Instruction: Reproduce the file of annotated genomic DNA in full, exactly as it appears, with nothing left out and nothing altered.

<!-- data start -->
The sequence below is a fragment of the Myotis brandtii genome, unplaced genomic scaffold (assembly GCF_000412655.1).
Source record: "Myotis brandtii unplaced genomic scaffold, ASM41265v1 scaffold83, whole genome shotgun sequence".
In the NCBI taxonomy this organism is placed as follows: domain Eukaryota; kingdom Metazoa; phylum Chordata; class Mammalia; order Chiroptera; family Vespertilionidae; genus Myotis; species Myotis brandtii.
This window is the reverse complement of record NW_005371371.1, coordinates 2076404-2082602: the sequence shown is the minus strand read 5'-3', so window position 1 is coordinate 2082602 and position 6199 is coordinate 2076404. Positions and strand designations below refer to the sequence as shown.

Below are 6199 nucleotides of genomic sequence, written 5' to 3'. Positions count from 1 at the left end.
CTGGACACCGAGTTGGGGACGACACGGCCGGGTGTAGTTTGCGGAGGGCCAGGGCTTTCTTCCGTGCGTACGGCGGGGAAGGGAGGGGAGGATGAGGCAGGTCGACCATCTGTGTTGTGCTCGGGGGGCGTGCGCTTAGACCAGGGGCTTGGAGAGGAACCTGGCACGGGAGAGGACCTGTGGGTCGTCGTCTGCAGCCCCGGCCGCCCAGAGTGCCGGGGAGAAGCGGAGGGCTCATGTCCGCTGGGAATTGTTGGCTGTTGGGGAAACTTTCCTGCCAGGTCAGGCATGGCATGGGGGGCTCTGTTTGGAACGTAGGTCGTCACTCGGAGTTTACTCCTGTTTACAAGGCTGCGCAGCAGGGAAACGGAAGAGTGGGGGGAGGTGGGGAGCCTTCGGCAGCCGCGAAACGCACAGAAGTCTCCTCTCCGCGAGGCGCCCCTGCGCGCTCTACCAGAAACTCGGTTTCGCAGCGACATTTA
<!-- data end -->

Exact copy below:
The sequence below is a fragment of the Myotis brandtii genome, unplaced genomic scaffold (assembly GCF_000412655.1).
Source record: "Myotis brandtii unplaced genomic scaffold, ASM41265v1 scaffold83, whole genome shotgun sequence".
In the NCBI taxonomy this organism is placed as follows: domain Eukaryota; kingdom Metazoa; phylum Chordata; class Mammalia; order Chiroptera; family Vespertilionidae; genus Myotis; species Myotis brandtii.
This window is the reverse complement of record NW_005371371.1, coordinates 2076404-2082602: the sequence shown is the minus strand read 5'-3', so window position 1 is coordinate 2082602 and position 6199 is coordinate 2076404. Positions and strand designations below refer to the sequence as shown.

Below are 6199 nucleotides of genomic sequence, written 5' to 3'. Positions count from 1 at the left end.
CTGGACACCGAGTTGGGGACGACACGGCCGGGTGTAGTTTGCGGAGGGCCAGGGCTTTCTTCCGTGCGTACGGCGGGGAAGGGAGGGGAGGATGAGGCAGGTCGACCATCTGTGTTGTGCTCGGGGGGCGTGCGCTTAGACCAGGGGCTTGGAGAGGAACCTGGCACGGGAGAGGACCTGTGGGTCGTCGTCTGCAGCCCCGGCCGCCCAGAGTGCCGGGGAGAAGCGGAGGGCTCATGTCCGCTGGGAATTGTTGGCTGTTGGGGAAACTTTCCTGCCAGGTCAGGCATGGCATGGGGGGCTCTGTTTGGAACGTAGGTCGTCACTCGGAGTTTACTCCTGTTTACAAGGCTGCGCAGCAGGGAAACGGAAGAGTGGGGGGAGGTGGGGAGCCTTCGGCAGCCGCGAAACGCACAGAAGTCTCCTCTCCGCGAGGCGCCCCTGCGCGCTCTACCAGAAACTCGGTTTCGCAGCGACATTTA